News National Workers’ compensation changes slammed
Updated:

Workers’ compensation changes slammed

Workers
Share
Twitter Facebook Reddit Pinterest Email

The Federal Government’s proposed overhaul of the workers’ compensation scheme has been slammed, with a review warning it fails the public interest test, and workers, small and medium businesses and taxpayers will suffer.

The report recommends the changes should be rejected, describing them as “a retrograde step that adopts a lowest common denominator approach to workers’ compensation”.

The McKell Institute report, Designing a Best Practice National Workers’ Compensation Scheme, was commissioned by the Electrical Trades Union to examine the impacts of the Safety, Rehabilitation and Compensation Legislation Amendment Bill 2014, which will be debated in the Senate this week.

Two-for-one: ‘if Baird goes, so will Abbott’
Abbott ‘has what it takes’ to win next election
Former PM Malcolm Fraser dead at 84 

Author of the review, Joanna Howe, a senior lecturer of law at the University of Adelaide, found the bill to disadvantage the majority of employers and workers, but big business was the winner.

“For workers, this plan would result in a national scheme that provides the least entitlements, has the least effective regulator, and the lengthiest dispute resolution process of all the workers’ compensation jurisdictions in Australia,” Dr Howe says.

Safety, Rehabilitation Compensation Legislation Amendment Bill 2014
Employment and Workplace Relations Shadow Minister Brendan O’Connor opposes the amendment bill. Photo: AAP

“The vast majority of businesses would also be disadvantaged as only multi-state employers can move to the national scheme, reducing the premium pool of the state and territory schemes and resulting in increases premiums for the small- and medium-sized businesses that remain.

“It also shifts the cost of workers’ compensation claims from employers to the public purse as common law access is limited, increasing the cost burden faced by the NDIS, Medicare and welfare systems arising from work-related injuries.”

Employment Minister Eric Abetz was contacted for comment on Sunday by The New Daily, however he is yet to respond.

The government is pushing its changes as a logical development to allow businesses to operate in multiple states and territories without having to navigate complex compensation schemes in those states and territories.

There are 30 large companies allowed to self-insure for workers’ compensation under national laws – including Telstra, Optus, National Australia Bank and Australia Post.

The bill, if passed, will throw open the doors for another estimated 2000 companies to self-insure and leave state schemes.

Australian Chamber of Commerce and Industry (ACCI), manager, workplace health, safety and compensation, Carolyn Davis, says the ACCI supports the Safety, Rehabilitation and Compensation Legislation Amendment Bill 2014.

“We believe it gives businesses an opportunity to make a commercial decision to participate in the commonwealth scheme, allowing them to weigh up the costs and the benefits,” ms Davis says.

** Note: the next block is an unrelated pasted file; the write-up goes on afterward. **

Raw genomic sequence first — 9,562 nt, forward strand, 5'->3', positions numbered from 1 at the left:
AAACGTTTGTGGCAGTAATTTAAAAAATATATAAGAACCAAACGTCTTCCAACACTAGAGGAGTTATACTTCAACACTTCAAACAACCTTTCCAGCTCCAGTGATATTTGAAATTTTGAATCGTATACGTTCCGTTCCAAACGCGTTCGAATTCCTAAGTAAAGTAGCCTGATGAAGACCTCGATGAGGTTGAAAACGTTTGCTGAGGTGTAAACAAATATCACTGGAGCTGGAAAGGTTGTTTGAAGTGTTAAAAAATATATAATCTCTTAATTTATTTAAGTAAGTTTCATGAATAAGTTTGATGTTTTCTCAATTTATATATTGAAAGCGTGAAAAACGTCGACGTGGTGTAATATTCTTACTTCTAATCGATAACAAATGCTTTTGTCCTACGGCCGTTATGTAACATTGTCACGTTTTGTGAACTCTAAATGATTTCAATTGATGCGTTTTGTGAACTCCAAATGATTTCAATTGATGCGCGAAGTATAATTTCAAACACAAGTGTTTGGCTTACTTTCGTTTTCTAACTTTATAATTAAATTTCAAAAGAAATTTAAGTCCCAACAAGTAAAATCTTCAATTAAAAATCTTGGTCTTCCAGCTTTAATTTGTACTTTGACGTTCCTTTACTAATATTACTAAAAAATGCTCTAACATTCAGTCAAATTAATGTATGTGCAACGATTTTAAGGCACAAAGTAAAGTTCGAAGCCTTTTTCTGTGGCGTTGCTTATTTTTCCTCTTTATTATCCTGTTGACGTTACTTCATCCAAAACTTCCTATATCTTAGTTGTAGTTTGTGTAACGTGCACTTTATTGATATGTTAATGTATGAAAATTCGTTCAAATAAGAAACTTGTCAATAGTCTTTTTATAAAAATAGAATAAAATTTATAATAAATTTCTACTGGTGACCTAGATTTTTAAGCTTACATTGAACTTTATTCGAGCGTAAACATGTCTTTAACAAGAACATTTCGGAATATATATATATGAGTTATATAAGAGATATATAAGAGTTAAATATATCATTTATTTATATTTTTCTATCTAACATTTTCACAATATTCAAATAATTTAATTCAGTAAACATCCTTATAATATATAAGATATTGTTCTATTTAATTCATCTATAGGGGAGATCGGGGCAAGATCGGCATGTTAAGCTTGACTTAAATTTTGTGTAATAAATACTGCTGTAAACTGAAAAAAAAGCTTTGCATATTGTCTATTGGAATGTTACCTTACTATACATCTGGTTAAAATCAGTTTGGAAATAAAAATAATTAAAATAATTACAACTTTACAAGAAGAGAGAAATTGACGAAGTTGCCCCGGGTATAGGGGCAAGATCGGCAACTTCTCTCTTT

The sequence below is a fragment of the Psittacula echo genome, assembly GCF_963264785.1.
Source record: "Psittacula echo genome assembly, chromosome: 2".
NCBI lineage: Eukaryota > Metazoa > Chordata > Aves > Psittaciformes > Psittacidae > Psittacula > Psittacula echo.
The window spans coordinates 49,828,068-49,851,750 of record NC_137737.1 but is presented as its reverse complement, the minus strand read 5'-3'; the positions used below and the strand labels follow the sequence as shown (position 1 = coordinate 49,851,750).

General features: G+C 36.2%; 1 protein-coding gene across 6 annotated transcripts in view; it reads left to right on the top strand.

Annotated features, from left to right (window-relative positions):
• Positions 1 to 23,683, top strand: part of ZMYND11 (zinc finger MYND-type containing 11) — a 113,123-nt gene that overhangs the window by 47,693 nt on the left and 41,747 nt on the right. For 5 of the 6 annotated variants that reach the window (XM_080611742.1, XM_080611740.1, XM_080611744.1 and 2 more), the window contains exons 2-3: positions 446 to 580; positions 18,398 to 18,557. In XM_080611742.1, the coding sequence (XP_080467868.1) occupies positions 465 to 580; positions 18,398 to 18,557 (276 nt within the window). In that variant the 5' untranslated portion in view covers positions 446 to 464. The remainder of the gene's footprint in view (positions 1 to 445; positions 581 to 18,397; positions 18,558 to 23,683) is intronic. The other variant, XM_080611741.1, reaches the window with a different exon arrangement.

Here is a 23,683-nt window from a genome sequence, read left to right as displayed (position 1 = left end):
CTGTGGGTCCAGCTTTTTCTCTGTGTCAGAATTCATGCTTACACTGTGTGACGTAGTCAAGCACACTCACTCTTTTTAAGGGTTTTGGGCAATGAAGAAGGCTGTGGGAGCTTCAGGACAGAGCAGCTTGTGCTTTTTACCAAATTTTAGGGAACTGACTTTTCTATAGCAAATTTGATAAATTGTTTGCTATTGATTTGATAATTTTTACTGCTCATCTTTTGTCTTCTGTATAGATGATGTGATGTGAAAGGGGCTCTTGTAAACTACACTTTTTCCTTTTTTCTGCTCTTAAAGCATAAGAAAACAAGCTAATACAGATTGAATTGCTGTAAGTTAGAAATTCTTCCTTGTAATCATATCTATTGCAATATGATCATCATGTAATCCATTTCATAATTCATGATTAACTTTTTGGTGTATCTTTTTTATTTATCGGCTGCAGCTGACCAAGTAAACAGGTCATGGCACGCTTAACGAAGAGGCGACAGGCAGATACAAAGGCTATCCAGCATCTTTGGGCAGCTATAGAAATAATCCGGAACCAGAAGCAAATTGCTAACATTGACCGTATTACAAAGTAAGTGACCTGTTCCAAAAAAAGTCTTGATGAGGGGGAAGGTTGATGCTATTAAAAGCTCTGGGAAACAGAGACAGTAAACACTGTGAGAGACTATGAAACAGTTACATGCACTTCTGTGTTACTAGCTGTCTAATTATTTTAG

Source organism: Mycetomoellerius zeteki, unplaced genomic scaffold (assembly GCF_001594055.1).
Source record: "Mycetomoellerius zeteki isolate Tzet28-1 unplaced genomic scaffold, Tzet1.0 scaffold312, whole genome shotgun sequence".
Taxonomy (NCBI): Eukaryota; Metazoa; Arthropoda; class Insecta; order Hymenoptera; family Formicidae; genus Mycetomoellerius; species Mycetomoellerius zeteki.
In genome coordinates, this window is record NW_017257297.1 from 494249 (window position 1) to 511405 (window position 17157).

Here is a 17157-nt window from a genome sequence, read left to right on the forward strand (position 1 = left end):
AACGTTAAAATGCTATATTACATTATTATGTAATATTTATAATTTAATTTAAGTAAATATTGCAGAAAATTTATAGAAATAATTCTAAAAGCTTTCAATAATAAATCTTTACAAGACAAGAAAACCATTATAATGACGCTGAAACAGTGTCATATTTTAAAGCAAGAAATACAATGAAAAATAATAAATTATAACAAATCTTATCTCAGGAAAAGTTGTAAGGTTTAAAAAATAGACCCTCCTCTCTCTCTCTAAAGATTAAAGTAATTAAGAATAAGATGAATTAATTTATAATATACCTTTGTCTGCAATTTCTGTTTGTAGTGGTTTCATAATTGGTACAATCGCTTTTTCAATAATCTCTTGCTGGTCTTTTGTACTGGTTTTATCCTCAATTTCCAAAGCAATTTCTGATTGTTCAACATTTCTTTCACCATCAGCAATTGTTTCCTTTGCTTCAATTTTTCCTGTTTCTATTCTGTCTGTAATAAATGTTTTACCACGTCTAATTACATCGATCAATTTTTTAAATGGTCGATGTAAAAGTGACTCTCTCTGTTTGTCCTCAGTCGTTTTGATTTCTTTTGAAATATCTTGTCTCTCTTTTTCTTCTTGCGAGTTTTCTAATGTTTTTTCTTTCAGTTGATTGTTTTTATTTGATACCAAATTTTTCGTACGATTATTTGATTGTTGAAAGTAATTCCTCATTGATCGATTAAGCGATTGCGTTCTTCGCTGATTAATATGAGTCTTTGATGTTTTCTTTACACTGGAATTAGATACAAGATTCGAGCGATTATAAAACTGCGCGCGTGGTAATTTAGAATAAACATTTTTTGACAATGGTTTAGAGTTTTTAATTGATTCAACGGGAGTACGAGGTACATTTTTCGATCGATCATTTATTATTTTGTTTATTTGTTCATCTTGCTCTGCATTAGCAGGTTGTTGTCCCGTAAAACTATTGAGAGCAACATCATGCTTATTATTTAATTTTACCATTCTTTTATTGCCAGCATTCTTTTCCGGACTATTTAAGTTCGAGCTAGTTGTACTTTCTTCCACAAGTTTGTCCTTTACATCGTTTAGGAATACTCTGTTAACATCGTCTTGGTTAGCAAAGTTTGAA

“The vast majority of businesses in Australia operate within a single jurisdiction, so are not directly impacted.

“The bill does not provide a solution for all multi-state employers as the costs of self-insurance may outweigh the benefits. Businesses should be allowed to make this decision themselves.”

The McKell Institute report warned that under the proposed scheme, Comcare could potentially be responsible for 67 times its current workload capacity.

Dr Howe said the human and economic impact of workplace injury was impossible to ignore, and highlighted the importance of a well-designed workers’ compensation system.

“Last year 184 lives were lost at work,” she said.

Education Minister Christopher Pyne, who introduced the bill in Parliament, said Labor had closed entry into the national scheme in 2007 as a result of pressure from union leaders, Fairfax reports.

 Safety, Rehabilitation Compensation Legislation Amendment Bill 2014
Christopher Pyne said Labor had closed entry into the national scheme in 2007 as a result of pressure from union leaders. Photo: AAP

But Employment and Workplace Relations Shadow Minster Brendan O’Connor spoke in parliament on November 24, 2014, saying he opposed the Safety, Rehabilitation and Compensation Legislation Amendment Bill 2014.

“This bill, if enacted, will directly and indirectly risk the workplace health and safety of Australian workers. It will also remove the rights of Australian workers to fair and reasonable cover when they suffer the misfortune of a work-related illness or injury,” Mr O’Connor said.

“As a consequence of the proposed legislation there will be workers – who want nothing more than to earn a dignified living – who will in future bear the full brunt of work injuries for life without any assistance from a workers’ compensation scheme.”

The report made several recommendations for the Federal Government, saying it should pursue a bipartisan, fact-driven approach to creating a nationally consistent workers’ compensation framework.

The Business Council of Australia and the Australian Chamber of Commerce and Industry have been approached for comment.

Click the Advisor owl to see the recommendations.  

Comments
View Comments